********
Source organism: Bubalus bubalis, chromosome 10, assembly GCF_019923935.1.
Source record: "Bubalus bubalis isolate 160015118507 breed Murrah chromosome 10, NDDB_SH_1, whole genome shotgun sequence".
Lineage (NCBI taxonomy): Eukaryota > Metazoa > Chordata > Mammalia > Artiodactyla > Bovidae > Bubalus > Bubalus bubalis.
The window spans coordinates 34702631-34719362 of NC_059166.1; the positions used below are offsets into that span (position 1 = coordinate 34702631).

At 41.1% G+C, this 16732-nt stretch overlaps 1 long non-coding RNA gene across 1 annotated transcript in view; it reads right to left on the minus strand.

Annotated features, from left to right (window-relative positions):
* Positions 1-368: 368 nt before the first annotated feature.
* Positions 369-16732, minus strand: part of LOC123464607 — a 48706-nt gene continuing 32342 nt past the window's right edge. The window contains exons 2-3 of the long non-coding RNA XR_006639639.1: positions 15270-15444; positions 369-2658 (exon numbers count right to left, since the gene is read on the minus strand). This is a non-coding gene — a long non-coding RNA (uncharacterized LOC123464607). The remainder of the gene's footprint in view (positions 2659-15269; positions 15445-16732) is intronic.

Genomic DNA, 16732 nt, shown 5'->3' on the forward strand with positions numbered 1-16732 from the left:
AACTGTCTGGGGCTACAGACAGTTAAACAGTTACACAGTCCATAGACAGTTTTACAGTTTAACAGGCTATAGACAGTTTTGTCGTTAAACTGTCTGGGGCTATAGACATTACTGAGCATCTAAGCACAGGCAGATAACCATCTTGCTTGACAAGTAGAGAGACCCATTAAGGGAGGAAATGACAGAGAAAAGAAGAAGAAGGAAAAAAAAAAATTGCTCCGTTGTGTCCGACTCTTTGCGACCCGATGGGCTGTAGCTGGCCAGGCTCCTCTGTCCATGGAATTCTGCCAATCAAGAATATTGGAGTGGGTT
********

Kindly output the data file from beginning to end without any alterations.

Source organism: Bubalus bubalis, chromosome 10, assembly GCF_019923935.1.
Source record: "Bubalus bubalis isolate 160015118507 breed Murrah chromosome 10, NDDB_SH_1, whole genome shotgun sequence".
Lineage (NCBI taxonomy): Eukaryota > Metazoa > Chordata > Mammalia > Artiodactyla > Bovidae > Bubalus > Bubalus bubalis.
The window spans coordinates 34702631-34719362 of NC_059166.1; the positions used below are offsets into that span (position 1 = coordinate 34702631).

At 41.1% G+C, this 16732-nt stretch overlaps 1 long non-coding RNA gene across 1 annotated transcript in view; it reads right to left on the minus strand.

Annotated features, from left to right (window-relative positions):
* Positions 1-368: 368 nt before the first annotated feature.
* Positions 369-16732, minus strand: part of LOC123464607 — a 48706-nt gene continuing 32342 nt past the window's right edge. The window contains exons 2-3 of the long non-coding RNA XR_006639639.1: positions 15270-15444; positions 369-2658 (exon numbers count right to left, since the gene is read on the minus strand). This is a non-coding gene — a long non-coding RNA (uncharacterized LOC123464607). The remainder of the gene's footprint in view (positions 2659-15269; positions 15445-16732) is intronic.

Genomic DNA, 16732 nt, shown 5'->3' on the forward strand with positions numbered 1-16732 from the left:
AACTGTCTGGGGCTACAGACAGTTAAACAGTTACACAGTCCATAGACAGTTTTACAGTTTAACAGGCTATAGACAGTTTTGTCGTTAAACTGTCTGGGGCTATAGACATTACTGAGCATCTAAGCACAGGCAGATAACCATCTTGCTTGACAAGTAGAGAGACCCATTAAGGGAGGAAATGACAGAGAAAAGAAGAAGAAGGAAAAAAAAAAATTGCTCCGTTGTGTCCGACTCTTTGCGACCCGATGGGCTGTAGCTGGCCAGGCTCCTCTGTCCATGGAATTCTGCCAATCAAGAATATTGGAGTGGGTT